By Jim Schutze
By Rachel Watts
By Lauren Drewes Daniels
By Anna Merlan
By Lee Escobedo
By Eric Nicholson
Anderson said he sure "looks like Trouble," not Babyface, and he hopped over the conflicting testimony in his closing argument. "You saw these kids," he said. "They're not rocket scientists. They just tried to tell you what happened that day. I'm sorry that everything's all messed up...That's the way it happened. It's not like Mission Impossible."
After asking the court reporter to read LaTonya's testimony about who was in the bathroom when the shooting started, the jury convicted Brown and sentenced him to 65 years.
Anderson had little time to savor his latest victory; he simply moved on to the next case, part of the routine for one of Dallas County's chief felony prosecutors. He remembers being concerned about his young witnesses, wondering what the future held for them. "I told them I'd never met an old drug dealer," he says. "Can't you find something else to do? But me and [Paul] Wimer agreed, they'd probably go right back to that lifestyle. I told Wimer, I hope they don't. We just left it alone and went on to the next case. I never heard from those girls anymore."
One day Dallas looked up, and the Jamaicans were gone. That's how it seemed, anyway; the change was so sudden. What happened, in reality, is that law-enforcement authorities around the country had caught up to the source, the drug kingpins with roots in Jamaica's violent political rivalries who'd been sending over soldiers from Kingston for more than a decade. In 1992, Detective Charles Storey and some 300 federal and local law-enforcement agents descended on Brooklyn and busted up the notorious Allen family, the Jamaican drug ring that at one time practically owned South Dallas. Nationwide, the Allen brothers and their associates had taken in an estimated $100 million over five years, all in cash.
Today, many of the West Indian gangsters who plied their trade in Dallas are in prison, dead or deported back to the islands. Crack cocaine is still easy to find in parts of South Dallas, but the siege mentality has lifted from the streets. The game is a gentler business than it used to be, with sellers much less likely to engage in deadly turf battles or shoot up a small-time dealer over a few hundred dollars.
The gangsters may be gone, but the human wreckage is still strewn about, in the jails, in the grave, in rehab and on the streets.
LaTonya Williams was the first survivor I found--in prison, for dealing in crack cocaine. And it wasn't her first time there.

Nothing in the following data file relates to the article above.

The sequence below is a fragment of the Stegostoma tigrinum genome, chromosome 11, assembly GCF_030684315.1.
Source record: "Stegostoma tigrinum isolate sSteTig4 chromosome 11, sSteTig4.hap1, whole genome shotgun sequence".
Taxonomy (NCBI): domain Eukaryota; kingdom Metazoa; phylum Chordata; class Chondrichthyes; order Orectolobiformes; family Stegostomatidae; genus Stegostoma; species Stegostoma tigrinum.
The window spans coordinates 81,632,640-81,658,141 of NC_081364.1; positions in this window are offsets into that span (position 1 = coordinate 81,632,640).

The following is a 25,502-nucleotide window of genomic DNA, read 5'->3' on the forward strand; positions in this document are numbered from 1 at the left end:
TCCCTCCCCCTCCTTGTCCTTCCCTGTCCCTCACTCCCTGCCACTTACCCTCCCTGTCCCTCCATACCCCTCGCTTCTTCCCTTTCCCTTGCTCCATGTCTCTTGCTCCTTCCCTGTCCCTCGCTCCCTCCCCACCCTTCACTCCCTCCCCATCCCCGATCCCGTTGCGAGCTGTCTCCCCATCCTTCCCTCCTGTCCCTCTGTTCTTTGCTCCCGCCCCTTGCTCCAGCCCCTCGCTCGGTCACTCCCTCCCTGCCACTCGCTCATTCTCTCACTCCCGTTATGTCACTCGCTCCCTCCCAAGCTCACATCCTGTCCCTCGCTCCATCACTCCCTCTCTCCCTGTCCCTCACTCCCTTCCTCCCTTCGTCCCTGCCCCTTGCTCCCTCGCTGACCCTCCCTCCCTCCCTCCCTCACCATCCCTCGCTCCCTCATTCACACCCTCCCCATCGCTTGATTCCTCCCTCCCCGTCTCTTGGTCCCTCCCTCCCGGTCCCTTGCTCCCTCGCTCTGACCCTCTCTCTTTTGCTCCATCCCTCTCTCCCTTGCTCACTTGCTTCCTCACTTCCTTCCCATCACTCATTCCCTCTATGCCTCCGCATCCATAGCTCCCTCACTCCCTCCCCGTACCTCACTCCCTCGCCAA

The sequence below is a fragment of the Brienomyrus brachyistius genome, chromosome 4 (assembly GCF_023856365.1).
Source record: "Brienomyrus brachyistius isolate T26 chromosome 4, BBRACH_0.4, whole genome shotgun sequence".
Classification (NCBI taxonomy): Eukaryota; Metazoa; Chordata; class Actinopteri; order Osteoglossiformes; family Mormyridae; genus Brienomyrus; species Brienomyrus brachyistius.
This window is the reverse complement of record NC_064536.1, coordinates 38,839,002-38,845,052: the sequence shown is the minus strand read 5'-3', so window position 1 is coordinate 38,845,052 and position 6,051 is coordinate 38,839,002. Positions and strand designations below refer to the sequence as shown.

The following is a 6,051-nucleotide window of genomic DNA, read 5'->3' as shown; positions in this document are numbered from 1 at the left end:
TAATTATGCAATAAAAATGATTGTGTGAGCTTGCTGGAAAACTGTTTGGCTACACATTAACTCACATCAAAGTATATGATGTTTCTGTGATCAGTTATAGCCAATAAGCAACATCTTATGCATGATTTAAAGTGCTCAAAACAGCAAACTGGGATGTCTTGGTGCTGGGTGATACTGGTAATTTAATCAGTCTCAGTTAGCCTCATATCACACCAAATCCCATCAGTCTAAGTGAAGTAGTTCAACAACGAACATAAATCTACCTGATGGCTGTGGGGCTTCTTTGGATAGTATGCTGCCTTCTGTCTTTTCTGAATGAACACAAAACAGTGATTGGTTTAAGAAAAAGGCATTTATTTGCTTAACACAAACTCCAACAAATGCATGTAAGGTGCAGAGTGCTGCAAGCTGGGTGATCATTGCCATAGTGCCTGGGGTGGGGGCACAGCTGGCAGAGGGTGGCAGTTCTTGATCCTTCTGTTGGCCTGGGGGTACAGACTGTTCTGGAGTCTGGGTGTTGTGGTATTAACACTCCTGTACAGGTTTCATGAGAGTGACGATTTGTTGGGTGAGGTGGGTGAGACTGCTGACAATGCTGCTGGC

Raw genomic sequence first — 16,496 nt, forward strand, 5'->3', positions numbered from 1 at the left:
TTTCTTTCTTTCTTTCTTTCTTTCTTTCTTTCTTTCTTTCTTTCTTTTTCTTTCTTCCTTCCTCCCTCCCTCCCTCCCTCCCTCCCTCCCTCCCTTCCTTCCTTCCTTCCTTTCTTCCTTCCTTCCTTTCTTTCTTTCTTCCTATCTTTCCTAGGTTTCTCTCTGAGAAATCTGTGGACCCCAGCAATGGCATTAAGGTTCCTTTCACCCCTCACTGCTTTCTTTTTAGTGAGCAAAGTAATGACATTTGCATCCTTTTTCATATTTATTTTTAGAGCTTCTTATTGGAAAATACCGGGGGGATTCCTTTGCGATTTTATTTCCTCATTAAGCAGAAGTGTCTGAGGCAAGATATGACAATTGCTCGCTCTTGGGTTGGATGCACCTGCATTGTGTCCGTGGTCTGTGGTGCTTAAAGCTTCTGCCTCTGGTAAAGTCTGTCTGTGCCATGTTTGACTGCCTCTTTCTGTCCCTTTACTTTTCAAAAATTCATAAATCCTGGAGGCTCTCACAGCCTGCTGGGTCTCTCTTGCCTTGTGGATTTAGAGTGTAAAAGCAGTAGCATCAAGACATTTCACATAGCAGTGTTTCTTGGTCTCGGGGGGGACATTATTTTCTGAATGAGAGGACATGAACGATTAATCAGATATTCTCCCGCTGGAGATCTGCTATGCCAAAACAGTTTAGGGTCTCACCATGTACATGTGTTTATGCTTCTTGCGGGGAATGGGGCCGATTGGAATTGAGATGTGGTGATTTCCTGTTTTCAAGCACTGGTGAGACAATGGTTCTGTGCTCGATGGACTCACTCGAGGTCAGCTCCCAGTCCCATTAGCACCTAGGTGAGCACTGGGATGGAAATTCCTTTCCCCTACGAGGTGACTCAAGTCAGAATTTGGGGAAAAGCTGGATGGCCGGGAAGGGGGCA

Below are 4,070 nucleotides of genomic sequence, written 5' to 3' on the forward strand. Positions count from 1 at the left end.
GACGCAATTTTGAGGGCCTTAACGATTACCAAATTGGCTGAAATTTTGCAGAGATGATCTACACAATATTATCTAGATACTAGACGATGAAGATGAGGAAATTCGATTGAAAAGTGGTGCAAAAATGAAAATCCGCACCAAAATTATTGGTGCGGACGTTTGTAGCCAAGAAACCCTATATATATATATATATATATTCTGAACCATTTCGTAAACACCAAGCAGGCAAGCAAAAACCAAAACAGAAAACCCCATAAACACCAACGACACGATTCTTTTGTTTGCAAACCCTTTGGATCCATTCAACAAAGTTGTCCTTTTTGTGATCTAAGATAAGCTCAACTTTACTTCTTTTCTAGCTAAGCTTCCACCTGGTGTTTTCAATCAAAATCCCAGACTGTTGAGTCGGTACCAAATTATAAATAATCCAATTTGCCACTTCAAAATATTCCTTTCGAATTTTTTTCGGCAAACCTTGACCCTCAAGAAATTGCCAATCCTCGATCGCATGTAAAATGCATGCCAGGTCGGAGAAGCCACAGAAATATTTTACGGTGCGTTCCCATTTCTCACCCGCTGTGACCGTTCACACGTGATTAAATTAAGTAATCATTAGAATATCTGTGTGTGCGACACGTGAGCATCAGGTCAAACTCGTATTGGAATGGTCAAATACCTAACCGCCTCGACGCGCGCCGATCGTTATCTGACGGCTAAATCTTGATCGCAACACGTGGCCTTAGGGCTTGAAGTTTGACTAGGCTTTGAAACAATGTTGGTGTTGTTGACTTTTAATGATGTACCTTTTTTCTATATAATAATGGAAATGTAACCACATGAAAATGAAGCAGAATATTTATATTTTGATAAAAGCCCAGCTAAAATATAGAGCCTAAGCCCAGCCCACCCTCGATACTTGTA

The obvious question kept going through my mind as I drove to the women's prison complex in Gatesville: Why did she go back? Why, after a for-real near-death experience, did she return to the very thing that put her in that bathtub on May 31, 1990?
I figured she'd hit bottom on that morning so long ago. I was wrong. She actually had a long way to go.
LaTonya doesn't hide any of it, though the details came out gradually during two visits and about six hours of interviews. Court records chart the depths to which she descended: three arrests for prostitution; multiple felony drug convictions; an unsuccessful bout of rehab. One evaluation, conducted before she went to prison the second time, summed up her prospects like this: "Despite being shot in a drug house, being medically disabled, and having been to T.D.C. [Texas Department of Corrections], the defendant continues to be involved with drug dealing and drug dealers."
A state jail information sheet puts it even more bluntly: "Drug of choice? Crack. Last Job Held: None. Job skills: None. Training: None. Religion: *."
LaTonya sighs, shakes her head. It's hard to understand, she knows. Cleveland Street "should have been a wake-up," she says. "But it wasn't, sad to say. As soon as I healed up, it was on." Though she'd stayed at her grandmother's place, slowly regaining the ability to walk and signing up for beauty school, the old friends oozed into her life again. "I get with the wrong crowd, and I just say 'fuck it.' I was still living a thuggish life. I didn't care. Everything was fun and games. Time wasn't like it is now.
"There is many days and many nights I done cry 'cause I hate that I have to experience stuff like this."
In prison, LaTonya earned her GED and has learned to speak positively, to repeat the little proverbs she's learned in rehab, but behind it is a certain weariness, and fear. She's up for parole next summer. Though she'll be only 31, she knows it is her last chance to get her act together, and she faces a new obstacle this time. She found out in 1998 that she is HIV-positive.
Her family has pretty much given up on her, she says. Her calls get blocked, the mail unanswered; folks don't bother to send forwarding addresses. The younger sister who was there at her bedside every day at Parkland has wearied of LaTonya's lies, her many promises to change. She never hears directly from her mother. "I just want to know if she all right," she says, fighting back tears. "She can just put her name on the envelope and send it to me."
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